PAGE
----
DETROIT — Hyundai and Kia overstated the gas mileage on 900,000 vehicles sold in the past three years, a discovery that could bring sanctions from the US government and millions of dollars in reimbursements to car owners.
The inflated mileage was uncovered in an audit of test results by the Environmental Protection Agency, which ordered the Korean automakers to replace fuel economy stickers on the affected cars.
The new window stickers will have figures that are 1 to 6 miles per gallon lower depending on the model, the agency said Friday.
‘‘Consumers rely on the window sticker to help make informed choices about the cars they buy,’’ said Gina McCarthy, assistant administrator of the EPA’s air-quality office. ‘‘EPA’s investigation will help protect consumers and ensure a level playing field among automakers.’’
The EPA’s inquiry into the overstated figures is continuing, and the agency would not comment when asked if the companies will be fined or if a criminal investigation is underway.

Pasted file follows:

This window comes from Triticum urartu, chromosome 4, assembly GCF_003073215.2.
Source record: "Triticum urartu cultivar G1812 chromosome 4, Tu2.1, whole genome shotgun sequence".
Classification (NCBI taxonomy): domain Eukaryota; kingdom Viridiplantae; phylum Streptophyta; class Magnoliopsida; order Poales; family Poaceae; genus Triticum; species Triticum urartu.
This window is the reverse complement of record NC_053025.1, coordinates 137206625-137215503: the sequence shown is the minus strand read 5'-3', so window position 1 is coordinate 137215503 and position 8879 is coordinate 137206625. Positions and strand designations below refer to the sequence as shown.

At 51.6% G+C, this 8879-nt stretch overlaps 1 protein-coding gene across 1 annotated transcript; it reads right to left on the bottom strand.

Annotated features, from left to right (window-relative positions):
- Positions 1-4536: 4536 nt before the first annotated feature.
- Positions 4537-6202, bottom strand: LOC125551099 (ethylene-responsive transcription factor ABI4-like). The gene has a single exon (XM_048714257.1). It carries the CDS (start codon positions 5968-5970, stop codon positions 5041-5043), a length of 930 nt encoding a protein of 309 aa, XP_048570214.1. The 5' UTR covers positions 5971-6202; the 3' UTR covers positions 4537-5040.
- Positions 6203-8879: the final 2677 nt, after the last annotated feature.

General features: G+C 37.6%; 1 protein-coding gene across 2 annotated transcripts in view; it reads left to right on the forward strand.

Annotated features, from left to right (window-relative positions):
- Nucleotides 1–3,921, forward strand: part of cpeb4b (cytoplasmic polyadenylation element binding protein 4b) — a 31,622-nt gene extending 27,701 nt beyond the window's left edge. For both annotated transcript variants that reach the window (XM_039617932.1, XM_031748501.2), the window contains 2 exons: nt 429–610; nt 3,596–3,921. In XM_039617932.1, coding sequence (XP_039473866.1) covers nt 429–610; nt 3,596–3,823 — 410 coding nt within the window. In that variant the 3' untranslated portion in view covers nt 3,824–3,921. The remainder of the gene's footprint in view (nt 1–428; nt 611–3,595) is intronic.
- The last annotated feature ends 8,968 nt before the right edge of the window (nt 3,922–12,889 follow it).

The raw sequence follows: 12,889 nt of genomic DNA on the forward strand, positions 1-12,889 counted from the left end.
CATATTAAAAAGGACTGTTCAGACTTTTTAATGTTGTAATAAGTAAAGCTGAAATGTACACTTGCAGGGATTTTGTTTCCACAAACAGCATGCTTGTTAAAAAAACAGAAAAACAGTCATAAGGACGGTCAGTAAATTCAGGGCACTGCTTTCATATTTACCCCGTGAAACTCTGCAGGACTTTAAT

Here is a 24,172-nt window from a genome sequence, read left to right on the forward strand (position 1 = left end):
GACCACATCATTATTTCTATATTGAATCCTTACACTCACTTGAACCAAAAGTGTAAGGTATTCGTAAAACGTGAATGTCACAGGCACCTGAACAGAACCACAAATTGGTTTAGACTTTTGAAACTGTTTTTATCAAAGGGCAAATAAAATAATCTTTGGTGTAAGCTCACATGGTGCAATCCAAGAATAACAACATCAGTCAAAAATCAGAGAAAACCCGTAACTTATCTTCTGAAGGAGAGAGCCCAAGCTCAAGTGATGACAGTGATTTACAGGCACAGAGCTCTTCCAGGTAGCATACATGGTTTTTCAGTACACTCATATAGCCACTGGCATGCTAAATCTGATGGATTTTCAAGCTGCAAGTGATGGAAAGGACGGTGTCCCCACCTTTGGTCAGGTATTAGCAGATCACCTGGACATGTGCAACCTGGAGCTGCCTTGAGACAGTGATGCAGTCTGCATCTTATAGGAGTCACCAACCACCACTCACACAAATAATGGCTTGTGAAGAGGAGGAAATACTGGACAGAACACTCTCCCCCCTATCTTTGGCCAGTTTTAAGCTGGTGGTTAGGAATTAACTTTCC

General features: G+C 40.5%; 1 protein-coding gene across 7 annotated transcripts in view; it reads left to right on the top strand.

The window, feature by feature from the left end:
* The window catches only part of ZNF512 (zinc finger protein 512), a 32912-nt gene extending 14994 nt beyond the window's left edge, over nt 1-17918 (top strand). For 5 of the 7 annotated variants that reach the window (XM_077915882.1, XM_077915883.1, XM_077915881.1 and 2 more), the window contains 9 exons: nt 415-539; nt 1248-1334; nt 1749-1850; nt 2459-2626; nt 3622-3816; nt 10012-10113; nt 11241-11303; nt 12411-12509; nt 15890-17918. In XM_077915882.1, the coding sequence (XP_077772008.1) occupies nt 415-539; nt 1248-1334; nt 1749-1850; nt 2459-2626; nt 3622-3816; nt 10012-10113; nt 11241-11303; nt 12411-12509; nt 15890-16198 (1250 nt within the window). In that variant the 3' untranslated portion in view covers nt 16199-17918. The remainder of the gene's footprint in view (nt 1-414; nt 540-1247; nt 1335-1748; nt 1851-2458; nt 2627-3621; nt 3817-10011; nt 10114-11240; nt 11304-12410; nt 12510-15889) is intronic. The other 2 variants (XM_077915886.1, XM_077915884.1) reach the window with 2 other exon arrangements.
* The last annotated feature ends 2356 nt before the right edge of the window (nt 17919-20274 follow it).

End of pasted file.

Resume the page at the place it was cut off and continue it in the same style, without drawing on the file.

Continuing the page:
But the agency said it’s the first case in which erroneous test results were uncovered in such a large number of vehicles from the same manufacturer. Only two similar cases have been discovered since 2000, and those involved single models.
Hyundai and Kia executives said the higher figures were unintentional errors. They apologized and promised to pay owners of the 900,000 cars and SUVs for the difference in mileage. The payments, which will be made annually for as long as people own their cars, are likely to cost the companies hundreds of millions of dollars.
The EPA’s findings come at a bad time for Hyundai and Kia, which have seen explosive sales growth in the US partly because of advertising campaigns that touted gas mileage.
Hyundai even poked fun at competitors who promoted special high-mileage versions of their cars, claiming that its cars had high mileage across the model lineup.
The EPA said it began looking at Hyundai and Kia when it received a dozen complaints from consumers that the mileage of their 2012 Hyundai Elantra cars fell short of numbers on the window stickers.
Staffers at the EPA’s vehicle and fuel emission laboratory in Ann Arbor, Mich., included the Elantra in an annual fuel economy audit.